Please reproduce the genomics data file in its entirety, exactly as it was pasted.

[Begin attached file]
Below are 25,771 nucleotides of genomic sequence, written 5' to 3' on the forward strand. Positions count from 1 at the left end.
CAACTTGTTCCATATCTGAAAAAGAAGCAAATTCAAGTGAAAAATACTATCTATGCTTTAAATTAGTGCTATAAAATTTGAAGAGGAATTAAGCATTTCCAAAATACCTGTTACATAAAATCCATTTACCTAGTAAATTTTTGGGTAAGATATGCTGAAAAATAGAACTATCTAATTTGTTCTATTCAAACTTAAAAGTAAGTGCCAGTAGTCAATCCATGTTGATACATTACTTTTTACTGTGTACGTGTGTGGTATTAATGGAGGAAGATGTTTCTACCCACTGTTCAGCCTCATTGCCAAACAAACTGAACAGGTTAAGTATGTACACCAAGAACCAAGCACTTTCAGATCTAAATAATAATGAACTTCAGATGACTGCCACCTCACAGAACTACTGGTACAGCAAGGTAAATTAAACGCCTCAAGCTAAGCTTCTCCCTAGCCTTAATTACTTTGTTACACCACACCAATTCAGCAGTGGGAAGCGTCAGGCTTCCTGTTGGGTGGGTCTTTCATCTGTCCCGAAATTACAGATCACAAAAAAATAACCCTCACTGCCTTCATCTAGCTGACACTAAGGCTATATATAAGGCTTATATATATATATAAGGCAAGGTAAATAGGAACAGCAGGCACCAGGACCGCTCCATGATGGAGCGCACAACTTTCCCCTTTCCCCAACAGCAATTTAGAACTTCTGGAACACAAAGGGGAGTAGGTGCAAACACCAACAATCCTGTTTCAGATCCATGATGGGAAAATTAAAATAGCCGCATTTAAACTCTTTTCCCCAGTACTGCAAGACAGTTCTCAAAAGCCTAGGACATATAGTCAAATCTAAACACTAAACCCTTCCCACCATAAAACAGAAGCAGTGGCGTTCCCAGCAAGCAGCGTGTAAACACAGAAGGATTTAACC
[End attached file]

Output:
Below are 25,771 nucleotides of genomic sequence, written 5' to 3' on the forward strand. Positions count from 1 at the left end.
CAACTTGTTCCATATCTGAAAAAGAAGCAAATTCAAGTGAAAAATACTATCTATGCTTTAAATTAGTGCTATAAAATTTGAAGAGGAATTAAGCATTTCCAAAATACCTGTTACATAAAATCCATTTACCTAGTAAATTTTTGGGTAAGATATGCTGAAAAATAGAACTATCTAATTTGTTCTATTCAAACTTAAAAGTAAGTGCCAGTAGTCAATCCATGTTGATACATTACTTTTTACTGTGTACGTGTGTGGTATTAATGGAGGAAGATGTTTCTACCCACTGTTCAGCCTCATTGCCAAACAAACTGAACAGGTTAAGTATGTACACCAAGAACCAAGCACTTTCAGATCTAAATAATAATGAACTTCAGATGACTGCCACCTCACAGAACTACTGGTACAGCAAGGTAAATTAAACGCCTCAAGCTAAGCTTCTCCCTAGCCTTAATTACTTTGTTACACCACACCAATTCAGCAGTGGGAAGCGTCAGGCTTCCTGTTGGGTGGGTCTTTCATCTGTCCCGAAATTACAGATCACAAAAAAATAACCCTCACTGCCTTCATCTAGCTGACACTAAGGCTATATATAAGGCTTATATATATATATAAGGCAAGGTAAATAGGAACAGCAGGCACCAGGACCGCTCCATGATGGAGCGCACAACTTTCCCCTTTCCCCAACAGCAATTTAGAACTTCTGGAACACAAAGGGGAGTAGGTGCAAACACCAACAATCCTGTTTCAGATCCATGATGGGAAAATTAAAATAGCCGCATTTAAACTCTTTTCCCCAGTACTGCAAGACAGTTCTCAAAAGCCTAGGACATATAGTCAAATCTAAACACTAAACCCTTCCCACCATAAAACAGAAGCAGTGGCGTTCCCAGCAAGCAGCGTGTAAACACAGAAGGATTTAACC